Politicians prosecuted for their statements do not risk electoral loss
Sentenced or not, a politician prosecuted for statements made does not risk electoral loss due to a criminal case. However, the trust in politics drops, reveals international Vidi research from Professor of Political Science Joost van Spanje. This is a topical issue in view of the second trial of Dutch politician Geert Wilders and provides food for thought for the Dutch public prosecutor and also the media.
The self-assured look of Geert Wilders during the court cases related to his statements about Muslims and Moroccans is understandable. He does not risk a prison sentence or the loss of political rights, because that does not happen in the Netherlands. It does, however, in Belgium, where the chair of Front National, Daniel Féret, besides a community service order, was not allowed to stand for election for 10 years from 2006 onward. In Germany, NPD leader Günter Deckert was imprisoned for two years in 1995 after making anti-Semitic statements.
Drop in level of trust in politics
Political scientist Joost van Spanje dug up these examples after his research into five court cases in European countries against politicians who are prosecuted for their statements. "In the Netherlands, we can remember the cases against Center Democrats Hans Janmaat and Joop Glimmerveen in the 1990s."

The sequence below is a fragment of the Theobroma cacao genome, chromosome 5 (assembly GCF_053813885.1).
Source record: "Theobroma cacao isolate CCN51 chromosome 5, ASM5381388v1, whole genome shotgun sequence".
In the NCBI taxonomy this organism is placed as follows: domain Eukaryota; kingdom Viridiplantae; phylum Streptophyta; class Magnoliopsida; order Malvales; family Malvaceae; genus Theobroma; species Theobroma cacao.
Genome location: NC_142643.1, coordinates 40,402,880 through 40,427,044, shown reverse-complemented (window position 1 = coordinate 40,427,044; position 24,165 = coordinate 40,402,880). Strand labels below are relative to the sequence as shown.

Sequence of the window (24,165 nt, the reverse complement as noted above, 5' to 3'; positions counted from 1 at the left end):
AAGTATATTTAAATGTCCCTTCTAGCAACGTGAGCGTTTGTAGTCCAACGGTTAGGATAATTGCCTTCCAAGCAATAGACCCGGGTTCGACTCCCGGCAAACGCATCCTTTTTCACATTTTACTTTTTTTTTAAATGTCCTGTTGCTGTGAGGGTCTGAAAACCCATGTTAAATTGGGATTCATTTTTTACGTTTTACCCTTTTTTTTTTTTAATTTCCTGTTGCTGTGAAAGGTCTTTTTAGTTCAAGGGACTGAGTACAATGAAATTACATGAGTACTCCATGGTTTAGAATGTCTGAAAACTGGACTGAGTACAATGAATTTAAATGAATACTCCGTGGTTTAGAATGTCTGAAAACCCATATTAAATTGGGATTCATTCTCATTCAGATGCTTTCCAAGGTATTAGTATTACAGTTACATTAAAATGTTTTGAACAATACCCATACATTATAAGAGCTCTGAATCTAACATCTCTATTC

In Spain, the focus is on the electoral consequences of such criminal trials and the effect of these on citizens' trust in politics. None of the parties investigated suffered an electoral loss after the prosecution of their leader due to statements that were possibly discriminating, hate-mongering or insulted a group. Wilder's Party for Freedom (PVV) in the Netherlands and the Front National in Belgium even made electoral gains in opinion polls that were held during the time that the criminal court cases against their leaders were in progress. At the same time, the overall level of trust in politics drops among citizens who are highly critical about the multicultural society. "We saw that effect under about 35% of all citizens."
Enormous amount of free broadcasting time
The Dutch public prosecutor should consider this knowledge when deciding whether or not to prosecute a politician for possible hatred-inciting statements, thinks Van Spanje. But the media also need to reflect on what they are doing. "Media attention is very important for politicians. The attention paid to the criminal cases is probably in part responsible for the electoral advantage we saw. The first case against Wilders was transmitted on TV in its entirety, and that was an enormous amount of free broadcasting time."